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Sometimes, when you need a change in your life, the tide just happens to pull you in the right direction…
Ellis, Julia, and Dorie. Best friends since Catholic grade school, they now find themselves, in their mid-thirties, at the crossroads of life and love. Ellis, recently fired from a job she gave everything to, is rudderless and now beginning to question the choices she's made over the past decade of her life. Julia—whose caustic wit covers up her wounds—has a man who loves ...
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Sometimes, when you need a change in your life, the tide just happens to pull you in the right direction…
Ellis, Julia, and Dorie. Best friends since Catholic grade school, they now find themselves, in their mid-thirties, at the crossroads of life and love. Ellis, recently fired from a job she gave everything to, is rudderless and now beginning to question the choices she's made over the past decade of her life. Julia—whose caustic wit covers up her wounds—has a man who loves her and is offering her the world, but she can't hide from how deeply insecure she feels about her looks, her brains, her life. And Dorie has just been shockingly betrayed by the man she loved and trusted the most in the world…though this is just the tip of the iceberg of her problems and secrets. A month in North Carolina's Outer Banks is just what they each of them needs.
Ty Bazemore is their landlord, though he's hanging on to the rambling old beach house by a thin thread. After an inauspicious first meeting with Ellis, the two find themselves disturbingly attracted to one another, even as Ty is about to lose everything he's ever cared about.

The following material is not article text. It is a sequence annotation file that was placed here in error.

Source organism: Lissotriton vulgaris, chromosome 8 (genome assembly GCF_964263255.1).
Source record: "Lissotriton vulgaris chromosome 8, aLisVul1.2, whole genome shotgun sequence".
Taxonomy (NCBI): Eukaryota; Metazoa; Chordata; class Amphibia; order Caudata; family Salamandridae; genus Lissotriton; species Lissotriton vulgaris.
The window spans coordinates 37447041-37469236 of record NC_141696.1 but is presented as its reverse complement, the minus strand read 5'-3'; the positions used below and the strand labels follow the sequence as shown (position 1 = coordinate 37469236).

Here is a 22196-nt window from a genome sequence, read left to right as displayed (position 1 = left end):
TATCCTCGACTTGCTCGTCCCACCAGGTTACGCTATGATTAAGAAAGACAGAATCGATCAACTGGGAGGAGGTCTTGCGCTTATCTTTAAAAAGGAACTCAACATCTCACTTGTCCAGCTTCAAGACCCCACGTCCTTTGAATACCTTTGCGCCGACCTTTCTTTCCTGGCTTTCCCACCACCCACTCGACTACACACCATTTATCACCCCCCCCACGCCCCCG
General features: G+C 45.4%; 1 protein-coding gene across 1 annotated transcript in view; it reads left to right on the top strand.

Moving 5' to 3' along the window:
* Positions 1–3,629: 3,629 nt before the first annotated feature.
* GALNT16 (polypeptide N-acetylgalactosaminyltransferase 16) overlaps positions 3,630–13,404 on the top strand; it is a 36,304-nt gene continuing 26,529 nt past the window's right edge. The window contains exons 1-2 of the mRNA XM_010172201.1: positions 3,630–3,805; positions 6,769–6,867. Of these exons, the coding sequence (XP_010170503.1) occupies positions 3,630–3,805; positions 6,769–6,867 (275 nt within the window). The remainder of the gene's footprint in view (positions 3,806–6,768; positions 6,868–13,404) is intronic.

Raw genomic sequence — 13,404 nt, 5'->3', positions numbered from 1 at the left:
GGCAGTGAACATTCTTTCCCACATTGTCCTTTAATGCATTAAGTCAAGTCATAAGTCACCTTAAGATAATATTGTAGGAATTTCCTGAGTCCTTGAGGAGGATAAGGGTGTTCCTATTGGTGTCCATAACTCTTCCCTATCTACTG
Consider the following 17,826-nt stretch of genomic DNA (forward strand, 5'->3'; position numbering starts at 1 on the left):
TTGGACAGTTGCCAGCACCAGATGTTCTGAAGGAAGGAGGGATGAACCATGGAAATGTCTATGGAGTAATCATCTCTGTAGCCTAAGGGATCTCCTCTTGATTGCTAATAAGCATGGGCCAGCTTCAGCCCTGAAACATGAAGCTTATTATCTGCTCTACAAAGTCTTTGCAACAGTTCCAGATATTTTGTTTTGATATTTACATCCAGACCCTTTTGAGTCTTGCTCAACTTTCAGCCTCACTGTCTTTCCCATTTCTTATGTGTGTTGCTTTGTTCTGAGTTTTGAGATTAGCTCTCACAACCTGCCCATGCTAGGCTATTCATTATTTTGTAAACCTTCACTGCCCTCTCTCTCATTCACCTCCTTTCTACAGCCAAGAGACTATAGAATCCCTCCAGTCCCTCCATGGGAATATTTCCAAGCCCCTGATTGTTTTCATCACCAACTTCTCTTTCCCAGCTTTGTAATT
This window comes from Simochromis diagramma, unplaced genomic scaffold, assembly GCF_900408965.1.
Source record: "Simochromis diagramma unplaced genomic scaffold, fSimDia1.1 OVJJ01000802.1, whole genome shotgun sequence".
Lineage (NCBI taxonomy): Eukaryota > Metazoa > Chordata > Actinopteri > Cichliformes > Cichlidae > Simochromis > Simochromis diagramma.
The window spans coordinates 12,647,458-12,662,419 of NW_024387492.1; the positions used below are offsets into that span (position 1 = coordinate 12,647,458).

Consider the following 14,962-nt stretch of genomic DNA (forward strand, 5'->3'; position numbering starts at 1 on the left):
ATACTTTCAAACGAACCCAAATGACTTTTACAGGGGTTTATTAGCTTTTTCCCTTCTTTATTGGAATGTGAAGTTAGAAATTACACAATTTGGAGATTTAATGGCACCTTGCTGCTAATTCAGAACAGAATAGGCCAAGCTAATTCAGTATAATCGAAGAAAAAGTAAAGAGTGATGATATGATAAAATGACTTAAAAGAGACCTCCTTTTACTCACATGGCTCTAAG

Maryn Shackleford is a stranger, and a woman on the run. Maryn needs just a few things in life: no questions, a good hiding place, and a new identity. Ellis, Julia, and Dorie can provide what Maryn wants; can they also provide what she needs?
Mary Kay Andrews' novel is the story of five people questioning everything they ever thought they knew about life. Five people on a journey that will uncover their secrets and point them on the path to forgiveness. Five people who each need a sea change, and one month in a summer rental that might just give it to them.
Summer Rental is one of Library Journal's Best Women's Fiction Books of 2011
“For a group of girls on a roadtrip, this is the perfect way to pass the time.” – Smitten with Reading
"Isabel Keating’s treatment of dialogue enhances the characters in this easy summer read...The over-the-top dialect of some of the minor characters combined with some amusing scenes give the listener some laughs that balance the challenging choices the main players face. The dialogue and individual characterizations make this especially good on audio." — AudioFile Magazine
Praise for the print edition of Summer Rental:
“Andrews…is at her warm and funny best…[she] simply excels at creating the kind of characters readers can relate to, and she has a fabulous sense of humor to boot.”
—Library Journal (starred review)
“Andrews spins a beach blanket sizzler… This warm weather treat has a lot going for it.”
“[A] tailor-made beach read…another charmer”
“…unraveling secrets makes for fascinating reading. This is a perfect beach book: the tale of a sandy, flea-bittensummer house and one month in August in which honesty triumphs over silence, and love over lies. Ellis falls in love, and Dorie meets a new guy, and Julie makes a big decision, and Maryn breaks free… and the readers ofSummer Rental will stay glued to their sandy beach chairs waiting to see what happens next.”
—Barnes & Noble Review
“…this is prime beach-read material”
—Daily Record (Gannett Newspapers)